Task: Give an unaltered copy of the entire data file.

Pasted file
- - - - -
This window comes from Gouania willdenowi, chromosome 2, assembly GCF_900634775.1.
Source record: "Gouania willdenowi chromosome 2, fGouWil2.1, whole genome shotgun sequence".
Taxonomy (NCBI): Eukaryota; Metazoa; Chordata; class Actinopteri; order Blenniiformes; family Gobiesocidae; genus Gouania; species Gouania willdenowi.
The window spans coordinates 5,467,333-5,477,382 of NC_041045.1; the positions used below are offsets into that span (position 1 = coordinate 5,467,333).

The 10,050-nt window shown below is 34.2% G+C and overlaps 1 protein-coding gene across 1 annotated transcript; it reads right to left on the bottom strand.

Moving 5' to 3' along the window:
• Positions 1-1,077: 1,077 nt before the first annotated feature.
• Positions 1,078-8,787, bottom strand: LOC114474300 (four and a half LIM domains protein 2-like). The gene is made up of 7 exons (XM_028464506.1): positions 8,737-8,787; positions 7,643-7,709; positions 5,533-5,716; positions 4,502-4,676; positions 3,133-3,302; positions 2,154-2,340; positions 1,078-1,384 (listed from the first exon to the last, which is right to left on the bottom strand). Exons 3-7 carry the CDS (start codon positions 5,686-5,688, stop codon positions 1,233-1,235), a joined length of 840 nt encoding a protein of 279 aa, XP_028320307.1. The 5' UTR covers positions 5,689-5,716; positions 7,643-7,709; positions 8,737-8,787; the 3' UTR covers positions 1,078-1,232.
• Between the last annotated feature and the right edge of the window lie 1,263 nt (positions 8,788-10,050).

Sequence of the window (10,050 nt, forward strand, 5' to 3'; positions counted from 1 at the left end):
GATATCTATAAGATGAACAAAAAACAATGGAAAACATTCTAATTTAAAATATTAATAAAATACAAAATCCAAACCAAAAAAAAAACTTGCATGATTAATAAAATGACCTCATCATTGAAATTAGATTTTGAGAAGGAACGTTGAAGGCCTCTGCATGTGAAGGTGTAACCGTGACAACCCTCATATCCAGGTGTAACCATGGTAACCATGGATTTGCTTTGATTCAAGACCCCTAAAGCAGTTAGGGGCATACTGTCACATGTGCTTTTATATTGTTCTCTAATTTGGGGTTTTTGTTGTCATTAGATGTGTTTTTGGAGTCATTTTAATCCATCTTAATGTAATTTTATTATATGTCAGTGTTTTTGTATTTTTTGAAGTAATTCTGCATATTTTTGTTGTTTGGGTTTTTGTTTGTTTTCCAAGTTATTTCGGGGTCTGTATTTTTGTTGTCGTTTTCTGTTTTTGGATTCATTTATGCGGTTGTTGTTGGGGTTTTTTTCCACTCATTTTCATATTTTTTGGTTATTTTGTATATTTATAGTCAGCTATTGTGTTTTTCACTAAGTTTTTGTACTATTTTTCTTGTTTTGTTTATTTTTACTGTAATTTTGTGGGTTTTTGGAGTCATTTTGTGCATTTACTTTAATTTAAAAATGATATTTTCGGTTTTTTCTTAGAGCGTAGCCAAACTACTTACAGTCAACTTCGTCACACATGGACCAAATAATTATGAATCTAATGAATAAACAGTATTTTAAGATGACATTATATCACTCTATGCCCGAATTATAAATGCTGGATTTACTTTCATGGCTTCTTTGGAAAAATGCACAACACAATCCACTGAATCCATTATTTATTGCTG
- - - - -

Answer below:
This window comes from Gouania willdenowi, chromosome 2, assembly GCF_900634775.1.
Source record: "Gouania willdenowi chromosome 2, fGouWil2.1, whole genome shotgun sequence".
Taxonomy (NCBI): Eukaryota; Metazoa; Chordata; class Actinopteri; order Blenniiformes; family Gobiesocidae; genus Gouania; species Gouania willdenowi.
The window spans coordinates 5,467,333-5,477,382 of NC_041045.1; the positions used below are offsets into that span (position 1 = coordinate 5,467,333).

The 10,050-nt window shown below is 34.2% G+C and overlaps 1 protein-coding gene across 1 annotated transcript; it reads right to left on the bottom strand.

Moving 5' to 3' along the window:
• Positions 1-1,077: 1,077 nt before the first annotated feature.
• Positions 1,078-8,787, bottom strand: LOC114474300 (four and a half LIM domains protein 2-like). The gene is made up of 7 exons (XM_028464506.1): positions 8,737-8,787; positions 7,643-7,709; positions 5,533-5,716; positions 4,502-4,676; positions 3,133-3,302; positions 2,154-2,340; positions 1,078-1,384 (listed from the first exon to the last, which is right to left on the bottom strand). Exons 3-7 carry the CDS (start codon positions 5,686-5,688, stop codon positions 1,233-1,235), a joined length of 840 nt encoding a protein of 279 aa, XP_028320307.1. The 5' UTR covers positions 5,689-5,716; positions 7,643-7,709; positions 8,737-8,787; the 3' UTR covers positions 1,078-1,232.
• Between the last annotated feature and the right edge of the window lie 1,263 nt (positions 8,788-10,050).

Sequence of the window (10,050 nt, forward strand, 5' to 3'; positions counted from 1 at the left end):
GATATCTATAAGATGAACAAAAAACAATGGAAAACATTCTAATTTAAAATATTAATAAAATACAAAATCCAAACCAAAAAAAAAACTTGCATGATTAATAAAATGACCTCATCATTGAAATTAGATTTTGAGAAGGAACGTTGAAGGCCTCTGCATGTGAAGGTGTAACCGTGACAACCCTCATATCCAGGTGTAACCATGGTAACCATGGATTTGCTTTGATTCAAGACCCCTAAAGCAGTTAGGGGCATACTGTCACATGTGCTTTTATATTGTTCTCTAATTTGGGGTTTTTGTTGTCATTAGATGTGTTTTTGGAGTCATTTTAATCCATCTTAATGTAATTTTATTATATGTCAGTGTTTTTGTATTTTTTGAAGTAATTCTGCATATTTTTGTTGTTTGGGTTTTTGTTTGTTTTCCAAGTTATTTCGGGGTCTGTATTTTTGTTGTCGTTTTCTGTTTTTGGATTCATTTATGCGGTTGTTGTTGGGGTTTTTTTCCACTCATTTTCATATTTTTTGGTTATTTTGTATATTTATAGTCAGCTATTGTGTTTTTCACTAAGTTTTTGTACTATTTTTCTTGTTTTGTTTATTTTTACTGTAATTTTGTGGGTTTTTGGAGTCATTTTGTGCATTTACTTTAATTTAAAAATGATATTTTCGGTTTTTTCTTAGAGCGTAGCCAAACTACTTACAGTCAACTTCGTCACACATGGACCAAATAATTATGAATCTAATGAATAAACAGTATTTTAAGATGACATTATATCACTCTATGCCCGAATTATAAATGCTGGATTTACTTTCATGGCTTCTTTGGAAAAATGCACAACACAATCCACTGAATCCATTATTTATTGCTG